Most of the country watched in horror as the recent riots
occurred in Baltimore with its attendant property damage and all the questions
that were raised about law enforcement. Those of us who work in the housing
industry — and particularly the affordable housing industry — are interested in how a developer/manager who is
active in Baltimore dealt with the event and its aftermath. In particular, we
wanted to know if there are any lessons learned that would be of benefit to
others in our industry who operate affordable assets. We spoke recently with
David Cooper, one of the owners of a project that was destroyed in the Baltimore neighborhood in where the riots took place. Here are his
comments about the tragedy.
Q: You lost an affordable
housing project during the riots. Would you describe the project?
A: The Mary Harvin Center is a 61-unit affordable senior housing project. The property received an allocation of LIHTC in 2013.
Q: How was the building lost? And was it a complete loss?
A: The building was set on fire during the Baltimore riots on Monday, April 27. The property had been 45% complete and was about to be put under roof at the time of the fire. It was expected the property would be placed in service next November. All that remained was the concrete slab and the elevator shaft. Both had to be removed due to the immense heat of the fire. All told, the project lost five months of construction.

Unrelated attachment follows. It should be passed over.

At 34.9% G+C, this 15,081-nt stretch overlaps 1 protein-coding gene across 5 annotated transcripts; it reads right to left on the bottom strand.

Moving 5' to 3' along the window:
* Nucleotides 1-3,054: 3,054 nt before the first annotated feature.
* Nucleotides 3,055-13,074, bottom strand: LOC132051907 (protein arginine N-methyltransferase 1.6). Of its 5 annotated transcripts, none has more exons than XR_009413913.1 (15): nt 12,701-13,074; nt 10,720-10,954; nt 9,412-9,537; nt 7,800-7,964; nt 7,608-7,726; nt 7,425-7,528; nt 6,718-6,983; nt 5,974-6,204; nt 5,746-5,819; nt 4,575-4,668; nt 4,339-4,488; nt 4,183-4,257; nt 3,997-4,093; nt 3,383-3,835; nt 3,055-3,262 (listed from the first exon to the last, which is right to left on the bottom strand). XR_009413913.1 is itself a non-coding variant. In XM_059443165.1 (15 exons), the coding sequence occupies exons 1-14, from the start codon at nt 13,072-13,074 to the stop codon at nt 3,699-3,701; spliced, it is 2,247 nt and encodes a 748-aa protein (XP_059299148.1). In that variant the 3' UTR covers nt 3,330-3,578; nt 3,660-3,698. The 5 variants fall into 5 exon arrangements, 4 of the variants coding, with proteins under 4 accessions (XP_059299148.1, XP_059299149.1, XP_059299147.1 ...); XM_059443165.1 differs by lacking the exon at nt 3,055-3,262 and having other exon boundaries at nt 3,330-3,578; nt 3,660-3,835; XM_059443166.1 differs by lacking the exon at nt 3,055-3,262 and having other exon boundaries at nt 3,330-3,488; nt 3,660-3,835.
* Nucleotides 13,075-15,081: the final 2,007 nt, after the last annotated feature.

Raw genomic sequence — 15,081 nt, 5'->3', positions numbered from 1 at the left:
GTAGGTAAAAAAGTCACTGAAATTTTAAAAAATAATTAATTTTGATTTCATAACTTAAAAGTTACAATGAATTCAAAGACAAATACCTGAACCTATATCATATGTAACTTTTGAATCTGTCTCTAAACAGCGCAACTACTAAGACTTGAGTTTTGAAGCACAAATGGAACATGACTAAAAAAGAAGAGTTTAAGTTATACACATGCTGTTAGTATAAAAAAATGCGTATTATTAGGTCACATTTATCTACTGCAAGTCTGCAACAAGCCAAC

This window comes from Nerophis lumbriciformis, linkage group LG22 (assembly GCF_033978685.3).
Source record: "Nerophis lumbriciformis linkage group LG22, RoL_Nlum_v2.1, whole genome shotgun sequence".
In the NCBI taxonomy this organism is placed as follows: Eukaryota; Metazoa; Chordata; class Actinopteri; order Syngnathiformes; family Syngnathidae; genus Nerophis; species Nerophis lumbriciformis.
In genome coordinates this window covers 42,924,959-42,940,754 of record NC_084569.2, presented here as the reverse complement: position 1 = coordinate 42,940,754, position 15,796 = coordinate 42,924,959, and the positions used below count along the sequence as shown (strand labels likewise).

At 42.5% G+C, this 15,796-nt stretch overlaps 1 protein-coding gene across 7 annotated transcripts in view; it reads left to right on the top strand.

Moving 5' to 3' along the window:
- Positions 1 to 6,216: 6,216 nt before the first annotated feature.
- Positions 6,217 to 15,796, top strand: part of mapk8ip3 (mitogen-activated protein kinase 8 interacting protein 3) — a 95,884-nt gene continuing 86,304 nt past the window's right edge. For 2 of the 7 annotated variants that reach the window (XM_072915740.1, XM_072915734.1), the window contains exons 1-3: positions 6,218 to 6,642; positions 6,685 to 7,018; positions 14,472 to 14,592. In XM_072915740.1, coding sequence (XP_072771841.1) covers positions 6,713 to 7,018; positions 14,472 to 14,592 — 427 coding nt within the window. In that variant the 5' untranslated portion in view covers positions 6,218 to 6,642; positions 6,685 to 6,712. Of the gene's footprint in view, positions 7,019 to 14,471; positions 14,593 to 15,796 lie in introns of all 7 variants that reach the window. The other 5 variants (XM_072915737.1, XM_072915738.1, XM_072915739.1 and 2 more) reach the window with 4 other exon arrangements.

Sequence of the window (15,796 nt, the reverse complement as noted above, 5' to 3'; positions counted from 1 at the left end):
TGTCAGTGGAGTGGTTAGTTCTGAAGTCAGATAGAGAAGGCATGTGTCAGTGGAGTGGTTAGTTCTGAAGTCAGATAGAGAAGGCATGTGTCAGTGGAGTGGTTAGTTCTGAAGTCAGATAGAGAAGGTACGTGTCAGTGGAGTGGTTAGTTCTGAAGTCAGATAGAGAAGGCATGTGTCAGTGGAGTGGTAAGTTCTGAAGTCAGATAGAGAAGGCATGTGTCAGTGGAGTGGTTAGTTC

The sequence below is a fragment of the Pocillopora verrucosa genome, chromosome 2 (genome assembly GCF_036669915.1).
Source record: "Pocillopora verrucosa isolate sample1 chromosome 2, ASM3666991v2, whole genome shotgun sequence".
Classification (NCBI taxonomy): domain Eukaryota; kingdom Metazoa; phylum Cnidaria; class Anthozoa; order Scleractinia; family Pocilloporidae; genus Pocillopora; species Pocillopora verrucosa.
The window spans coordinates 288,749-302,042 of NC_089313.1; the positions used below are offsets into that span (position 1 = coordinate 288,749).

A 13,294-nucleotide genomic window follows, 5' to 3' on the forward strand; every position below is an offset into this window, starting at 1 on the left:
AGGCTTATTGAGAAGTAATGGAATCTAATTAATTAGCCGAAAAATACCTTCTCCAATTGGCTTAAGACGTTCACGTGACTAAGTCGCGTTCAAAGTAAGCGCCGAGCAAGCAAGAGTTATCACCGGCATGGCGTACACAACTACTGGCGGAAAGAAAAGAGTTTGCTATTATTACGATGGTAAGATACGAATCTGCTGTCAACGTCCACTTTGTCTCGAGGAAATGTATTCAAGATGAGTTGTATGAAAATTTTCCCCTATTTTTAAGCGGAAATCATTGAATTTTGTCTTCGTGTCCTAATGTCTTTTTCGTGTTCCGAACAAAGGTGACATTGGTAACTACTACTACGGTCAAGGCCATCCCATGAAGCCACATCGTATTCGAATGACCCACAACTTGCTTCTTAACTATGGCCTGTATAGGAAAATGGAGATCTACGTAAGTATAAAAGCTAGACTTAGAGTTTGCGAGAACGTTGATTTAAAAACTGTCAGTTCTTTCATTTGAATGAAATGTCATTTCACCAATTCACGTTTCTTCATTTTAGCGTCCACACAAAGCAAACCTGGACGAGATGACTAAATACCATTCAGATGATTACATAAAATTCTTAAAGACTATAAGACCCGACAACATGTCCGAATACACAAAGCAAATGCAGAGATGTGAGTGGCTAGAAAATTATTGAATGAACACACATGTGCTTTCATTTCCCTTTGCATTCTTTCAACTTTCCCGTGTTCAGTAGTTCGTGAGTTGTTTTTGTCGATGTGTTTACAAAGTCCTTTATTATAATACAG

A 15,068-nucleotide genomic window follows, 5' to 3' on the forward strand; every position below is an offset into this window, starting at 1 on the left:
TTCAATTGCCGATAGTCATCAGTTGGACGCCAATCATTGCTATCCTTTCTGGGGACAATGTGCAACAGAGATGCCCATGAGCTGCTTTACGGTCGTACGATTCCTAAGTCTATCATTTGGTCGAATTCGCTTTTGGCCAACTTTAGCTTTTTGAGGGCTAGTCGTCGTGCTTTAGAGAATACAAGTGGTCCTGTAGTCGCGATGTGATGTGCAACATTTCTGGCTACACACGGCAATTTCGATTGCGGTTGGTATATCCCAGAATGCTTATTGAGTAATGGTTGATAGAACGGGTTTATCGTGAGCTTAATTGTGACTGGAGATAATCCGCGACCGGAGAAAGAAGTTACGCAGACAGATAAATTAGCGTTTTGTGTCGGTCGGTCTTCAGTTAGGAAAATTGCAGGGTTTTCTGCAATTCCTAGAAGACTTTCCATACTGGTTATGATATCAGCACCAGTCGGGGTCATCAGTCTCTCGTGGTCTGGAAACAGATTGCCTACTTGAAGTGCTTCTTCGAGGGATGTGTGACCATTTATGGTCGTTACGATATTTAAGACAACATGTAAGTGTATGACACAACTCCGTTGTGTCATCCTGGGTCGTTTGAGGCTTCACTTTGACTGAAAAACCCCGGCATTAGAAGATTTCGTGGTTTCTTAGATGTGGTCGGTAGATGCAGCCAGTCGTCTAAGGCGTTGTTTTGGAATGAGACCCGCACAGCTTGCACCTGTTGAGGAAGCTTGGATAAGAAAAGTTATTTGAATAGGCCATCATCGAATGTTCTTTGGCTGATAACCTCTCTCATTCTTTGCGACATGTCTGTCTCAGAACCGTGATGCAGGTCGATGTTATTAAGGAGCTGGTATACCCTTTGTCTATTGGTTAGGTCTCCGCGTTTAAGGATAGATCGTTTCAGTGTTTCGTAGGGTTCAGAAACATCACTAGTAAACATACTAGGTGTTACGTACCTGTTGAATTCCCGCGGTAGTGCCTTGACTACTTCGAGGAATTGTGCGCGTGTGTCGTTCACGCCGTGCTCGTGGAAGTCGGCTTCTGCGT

Q: Did the building have an
operational sprinkler system?
A: Since the project was still under construction there was no sprinkler system.
Q: Was the construction team
on-site when the fire started? Were they
able to help mitigate any of the damage?
A: The fire occurred in the evening. No workers were on the site, and the building was a complete loss.
Q: Can you talk about how your organization interacted with the police and other officials involved with addressing the incident?
A: That evening, many of the stakeholders were already in Baltimore for a regular meeting about the project. As a result, they were able to begin the very next day securing the site, cleaning up debris and meeting with different city officials. By Thursday it was full steam ahead.
Q: When was the original
allocation date (used to determine construction deadlines)?
A: The property received an allocation of tax credits in 2013.
Q: Is there going to be any
issue meeting the statutory deadlines for placing the building in service? If so what have you been able to do to
resolve that issue?
A: After the fire, it would not have been possible to place the building into service by the 12/31/2015 deadline (based on the original Allocation of LIHTC). The State Allocating Agency — the Maryland Department of Housing and Community Development — worked with the owner to find a quick solution. The owner was able to turn in the 2013 allocation of credits and receive a 2015 allocation.
Q: How far along was leasing?
A: Leasing had not yet begun since the project was still approximately six months out from delivery.
Q: Did you find that your
insurance coverage was in jeopardy due to any exclusion related to the
A: The contractor’s insurance company really stepped up and committed funding very quickly to make everyone comfortable that the project would be able to move forward.
Q: Was there any involvement of the state
housing agency in restoring the building?
How did they help with the process?